My chihuahua really hates her dry kibble. And the flavor or the brand doesn't matter, she just do not want. When I mix it with canned, she eats that, leaving the kibble. If I go so far as to smash up the canned stuff so it coats the dry food, she licks off every bit of canned food, even picking up the pieces and rolling them around in her mouth, then spitting them out.

She's not starving, she'll eventually eat the dry stuff if she's hungry enough.

But she loves Bad Kitty's dry chow, practically inhales it.

Question: Is it OK to feed a dry cat food (Purina) to a small dog?

Food & Wine, October 2008

Potentially tasty treats from the October issue of Food & (mostly) Wine:
And once again, I'm going to complain about Food & Wine's website and searching capabilities. I noticed that the URL for the lamb dish above is So I figured that was an easy way to get the recipe links. But when I typed in, I got "Page Not Found". And then when I found the recipe through Google, I clicked on it, and what I typed in previously was exactly what was shown! The cheeky bastards.

Tuesday, September 9, 2008

Beer Bread

We bought a case of Corona last week in preparation for a get-together. Imagine how surprised I was when I opened the freezer on Sunday and saw 2 Coronas in the ice bin. Thank God they hadn't exploded.

I took them out and let them thaw out. When they were about half-liquid, I opened one. Big mistake. All the liquid beer shot all over the kitchen. The remaining frozen part expanded to fill the bottle, and kept oozing slowly out of the mouth of the bottle.

With the remaining bottle, I was a little more careful, ie. I let it thaw all the way before opening. Took a taste - blech. Flat. Weird.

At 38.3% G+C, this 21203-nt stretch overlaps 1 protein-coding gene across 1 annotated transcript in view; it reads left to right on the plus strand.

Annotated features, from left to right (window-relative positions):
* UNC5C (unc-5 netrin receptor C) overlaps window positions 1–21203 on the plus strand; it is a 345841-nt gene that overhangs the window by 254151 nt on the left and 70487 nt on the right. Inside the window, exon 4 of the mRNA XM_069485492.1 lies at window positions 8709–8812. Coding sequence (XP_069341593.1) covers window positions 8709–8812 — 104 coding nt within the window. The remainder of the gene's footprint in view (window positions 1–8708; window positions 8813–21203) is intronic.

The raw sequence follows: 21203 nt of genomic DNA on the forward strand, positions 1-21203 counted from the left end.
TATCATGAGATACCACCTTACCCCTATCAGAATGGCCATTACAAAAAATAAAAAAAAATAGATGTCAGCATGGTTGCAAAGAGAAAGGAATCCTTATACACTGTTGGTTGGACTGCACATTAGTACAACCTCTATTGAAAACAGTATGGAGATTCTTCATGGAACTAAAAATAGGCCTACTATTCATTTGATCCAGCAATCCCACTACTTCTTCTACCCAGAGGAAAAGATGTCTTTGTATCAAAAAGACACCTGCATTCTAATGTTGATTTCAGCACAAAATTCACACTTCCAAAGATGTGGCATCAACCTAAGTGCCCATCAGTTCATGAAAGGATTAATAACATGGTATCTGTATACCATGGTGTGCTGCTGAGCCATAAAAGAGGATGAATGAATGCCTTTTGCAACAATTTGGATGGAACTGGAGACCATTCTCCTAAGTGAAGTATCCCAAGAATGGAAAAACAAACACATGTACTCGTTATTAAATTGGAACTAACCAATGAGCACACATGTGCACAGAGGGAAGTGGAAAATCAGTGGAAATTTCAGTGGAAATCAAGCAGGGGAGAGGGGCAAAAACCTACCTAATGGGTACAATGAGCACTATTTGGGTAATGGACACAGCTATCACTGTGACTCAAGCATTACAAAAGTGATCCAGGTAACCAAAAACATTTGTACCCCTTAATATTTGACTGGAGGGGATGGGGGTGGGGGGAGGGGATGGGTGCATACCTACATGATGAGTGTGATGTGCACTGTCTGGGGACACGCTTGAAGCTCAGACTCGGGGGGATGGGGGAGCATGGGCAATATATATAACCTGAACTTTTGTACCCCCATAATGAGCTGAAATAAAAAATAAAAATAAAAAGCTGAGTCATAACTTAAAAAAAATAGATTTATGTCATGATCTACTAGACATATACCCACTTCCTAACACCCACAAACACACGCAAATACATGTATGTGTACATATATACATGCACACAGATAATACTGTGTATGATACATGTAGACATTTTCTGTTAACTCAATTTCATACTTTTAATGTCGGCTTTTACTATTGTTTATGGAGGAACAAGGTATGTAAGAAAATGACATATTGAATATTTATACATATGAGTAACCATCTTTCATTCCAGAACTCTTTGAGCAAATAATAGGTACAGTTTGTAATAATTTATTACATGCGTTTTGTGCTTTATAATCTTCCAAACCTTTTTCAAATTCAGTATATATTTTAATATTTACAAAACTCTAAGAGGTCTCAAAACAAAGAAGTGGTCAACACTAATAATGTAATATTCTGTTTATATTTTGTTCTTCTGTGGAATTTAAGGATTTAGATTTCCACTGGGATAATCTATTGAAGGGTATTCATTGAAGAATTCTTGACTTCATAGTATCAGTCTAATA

So I made bread out of it, using Farmgirl's Basic Beer Bread mix, colby-jack cheese that's been in the fridge forever (not a speck of mold or drying, how strange), a ton of black pepper, and a dash of cayenne.

Yum. Not as crusty as I like my homemade bread, but the cheese and pepper flavors really came through. And no (Mom), it doesn't taste like beer.

So try beer bread if you want homemade bread, don't have time for yeast, and have a beer hanging around.

Monday, September 8, 2008

Green Spider - Dangerous?

Anybody know what kind of spider this is? Hubby thought brown recluse, but I think he's too green. He's a little bigger than a quarter. He might be a green lynx spider, in which case I'm not as worried...

Mamey Milkshake

So Ben over at What's Cooking recently did a post on mamey, or sapote, or zapote. I had never had it before, and it looked interesting, so I checked out one of the many Mexican & Central American markets in my area to see if I could find any.

Not only did they have frozen bags of cut-up mamey, they also had whole frozen ones. Into my cart it went.

Once thawed, I cut it open. What a seed! Took a taste...hmm...not sure if I like into a milkshake it went, a can of evaporated milk, a little less than 1/4 cup of sugar, and the pulp (recipe courtesy of Nestle). Blend and chill in the freezer.

Taste...nope...still don't like it. Oh, and hey! I'm allergic! It's nice to finally be allergic to something I don't care for.

Sunday, September 7, 2008

Peppers Stuffed with Jambalaya

So I was the lucky recipient of a whole boxload of stuff from Zatarain's, courtesy of a tip from The Passionate Eater.

I was also lucky enough to have 2 Italian frying peppers from the farmers market. So I deseeded the peppers, stuffed them with the jambalaya mix and some colby-jack cheese, toothpicked them closed, and simmered in tomato sauce until tender.

No pictures, sorry. Only 2 peppers, and we ate them before I thought of the camera...

Friday, September 5, 2008


I made my first dumplings today, aren't they cute?

OK, they're a little mis-shapen. Shut up. And yes, I know the word is 'misshapen', but that just looks weird. Like my dumplings.

I'm not sure if they're jiaozi, gyoza, or fried har gow, but whatever you call them, they were delicious.

I based my recipe on Jaden's, minus the pork, bamboo and salt. Measurement-wise, I just glugged and chopped until it looked good. I also used wonton skins, because that's all that was available in my market. Because of that, I had to moisten the wrapper to get it to stick together, which made it impossible to only pleat one side like Jaden was miraculously able to do.

So, yeah, they look funny. But they didn't leak, and they were great cooked up per Jaden's recipe (fried, steamed, fried again), and dipped in a mix of soy sauce, black vinegar, rice wine and sesame oil.

The best part is that I now have a bag of dumplings in my freezer for a little snack whenever I want. No, I take that back. The best part is that Hubby doesn't like them, so they're all for me.